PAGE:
Fundación ProAves – por la conservación en el país de las aves

552 hectares of Humid Mountainous Forest have been signed over for conservation

28 November, 2016


[su_slider source=”media: 18237,18266,18236,18265,18239,18242,18267″ title=”no” speed=”1500″]

Thanks to the efforts of ProAves, Thirteen (13) Reciprocal Agreements forWater (ARAs) have been signed this year, as a strategy of Payments for Environmental Services and Socioambiental Marketing showing the commitment of the community of Jardín towards the care of their water sources; making that five hundred fifty two (552) hectares of mountainous rain forests protected.

Firma de Acuerdos con los propietarios de alta montaña, ante la Notaria Municipal.

With the support of the municipal authorities, the Public Utilities company, Engineering Total, the Cerro San Rafael Corporation and the urban municipal community of Jardín in Antioquia, 13 ARAs have been established in properties located in areas of municipal water supply which, also are of vital ecological importance to protect the high Andean forest and watershed management to ensure the quantity and quality of water in the municipality, specifically in the microbasins:  Quebrada Bonita, La Herrera, Linda and La Salada, which are located in the protected area Integrated District Management (DMI) Cuchilla Jardín Natural Resources – Támesis.

The owners of the 552 hectares to be conserved over an average of 5 years, will do it hand in hand with the Cerro San Rafael Corporation (made up members of the community), Total Engineering company, representatives of the Municipal Technical Assistance Units (Umata) of the Regional Autonomous Corporation of Central Antioquia (Corantioquia) and ProAves. In turn, this process is led by Mr. Carlos José Quintero, an owner who encourages the signing of the ARAs, member of the Committee of Coffee Growers and chairman of the rural aqueduct, who voluntarily and with great commitment, is responsible for directing the delivery processes of incentives and activities for the “Pride Campaign”, which has promoted and motivated high mountain farmers for several years to keep their resources and their natural heritage, especially their water sources.   

The success of the community in making the voluntary village contributions and forest owners signing ARAs contributions, is due largely to the proposed activities within the framework of this campaign which have promoted cross-cutting activities with the promotion of Reciprocal Agreements for Water with more than 5,000 people, among which stand out: workshops in educational venues, participatory reforestation with native trees, environmental programs in community media, celebration of the Week for Water and ARAs to parks, the latter to encourage people to make voluntary contributions to support the delivery of incentives to the committed  owners.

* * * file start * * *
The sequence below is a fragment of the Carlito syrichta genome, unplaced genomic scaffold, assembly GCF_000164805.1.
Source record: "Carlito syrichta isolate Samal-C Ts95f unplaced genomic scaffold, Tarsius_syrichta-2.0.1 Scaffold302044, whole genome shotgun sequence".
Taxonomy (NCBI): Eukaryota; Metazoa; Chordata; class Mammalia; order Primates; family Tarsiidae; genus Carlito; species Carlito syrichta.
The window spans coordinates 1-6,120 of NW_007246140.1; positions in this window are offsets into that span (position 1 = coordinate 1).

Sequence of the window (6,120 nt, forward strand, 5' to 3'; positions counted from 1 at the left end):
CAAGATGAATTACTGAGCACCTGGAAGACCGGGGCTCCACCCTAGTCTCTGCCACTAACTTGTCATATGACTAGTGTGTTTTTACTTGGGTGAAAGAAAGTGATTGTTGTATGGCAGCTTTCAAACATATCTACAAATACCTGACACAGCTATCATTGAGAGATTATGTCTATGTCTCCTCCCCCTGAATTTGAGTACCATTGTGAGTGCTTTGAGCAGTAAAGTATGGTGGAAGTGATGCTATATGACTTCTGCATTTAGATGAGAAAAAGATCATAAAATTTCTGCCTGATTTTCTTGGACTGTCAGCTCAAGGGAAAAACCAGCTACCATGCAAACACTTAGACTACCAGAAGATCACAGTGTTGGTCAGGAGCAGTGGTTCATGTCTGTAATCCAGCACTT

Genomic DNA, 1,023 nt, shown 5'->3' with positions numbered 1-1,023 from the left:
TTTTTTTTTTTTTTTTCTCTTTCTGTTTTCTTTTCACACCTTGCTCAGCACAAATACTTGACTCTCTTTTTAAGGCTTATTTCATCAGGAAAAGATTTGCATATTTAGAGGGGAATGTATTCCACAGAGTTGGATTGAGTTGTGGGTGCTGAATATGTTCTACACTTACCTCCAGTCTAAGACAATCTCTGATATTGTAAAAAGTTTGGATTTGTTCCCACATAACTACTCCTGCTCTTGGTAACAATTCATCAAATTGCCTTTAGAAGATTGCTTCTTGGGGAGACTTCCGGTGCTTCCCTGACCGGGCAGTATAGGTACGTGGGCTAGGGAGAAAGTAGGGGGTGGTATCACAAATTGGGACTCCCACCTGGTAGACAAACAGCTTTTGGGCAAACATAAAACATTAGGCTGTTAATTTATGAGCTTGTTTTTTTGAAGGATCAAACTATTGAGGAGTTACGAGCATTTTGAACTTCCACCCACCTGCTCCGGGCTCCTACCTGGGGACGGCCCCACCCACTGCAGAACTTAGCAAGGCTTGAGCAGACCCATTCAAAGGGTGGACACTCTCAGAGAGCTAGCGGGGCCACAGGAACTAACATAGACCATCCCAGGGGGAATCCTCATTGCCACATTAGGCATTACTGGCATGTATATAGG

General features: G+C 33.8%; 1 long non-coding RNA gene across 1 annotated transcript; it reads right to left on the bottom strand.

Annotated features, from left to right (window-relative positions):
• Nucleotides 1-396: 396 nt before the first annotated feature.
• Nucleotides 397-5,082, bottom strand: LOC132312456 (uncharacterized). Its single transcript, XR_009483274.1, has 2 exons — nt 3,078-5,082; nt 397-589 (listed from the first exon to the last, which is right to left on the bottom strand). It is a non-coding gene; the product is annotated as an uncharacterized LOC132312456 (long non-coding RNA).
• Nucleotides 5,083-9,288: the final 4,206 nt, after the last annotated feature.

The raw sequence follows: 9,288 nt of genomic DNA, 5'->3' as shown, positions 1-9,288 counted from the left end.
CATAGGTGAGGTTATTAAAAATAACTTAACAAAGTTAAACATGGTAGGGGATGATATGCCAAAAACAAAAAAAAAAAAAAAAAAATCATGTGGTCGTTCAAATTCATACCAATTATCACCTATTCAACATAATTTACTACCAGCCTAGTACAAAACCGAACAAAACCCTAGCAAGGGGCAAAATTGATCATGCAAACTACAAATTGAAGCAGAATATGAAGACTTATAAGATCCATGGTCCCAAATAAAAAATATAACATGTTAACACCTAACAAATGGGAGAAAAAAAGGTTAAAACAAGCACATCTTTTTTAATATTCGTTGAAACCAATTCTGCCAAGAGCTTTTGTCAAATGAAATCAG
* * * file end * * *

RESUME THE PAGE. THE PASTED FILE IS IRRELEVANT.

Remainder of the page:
Among the incentives provided by the signing of the ARAs include: reforestation with native species, delivery of wood saving stoves, fencing, environmental signage, septic tanks, delivery of native trees and seeds. In addition, the Cerro San Rafael Corporation supports properties committed to this initiative of fencing off water sources, signage to promote awareness on the properties that have signed up and are in areas surrounding protected forests to prevent hunting, the use of pesticides, among others; and to give proof of the agreement, these commitments are made to the Municipal Notarialand witnesses.

As result of years of conservation on the properties that they have signed, the owners have noticed major changes such as low frequency hunting activities, the Andean Cock-of-the-rock (Rupicola peruviana sanguinolenta) has been seen again, improved water quality in the area and the ARAs are considered a good strategy to prevent future environmental problems in the region this was stated by Mr. Julio Eduardo Vargas, one of the first owners to benefit from this initiative, “the ARAs are essential, some 40 years ago maybe these waters were very good waters, perhaps they exist still, but looking to the future in about thirty or twenty years, who knows what will happen, it takes a lot reforest”.


With the support of: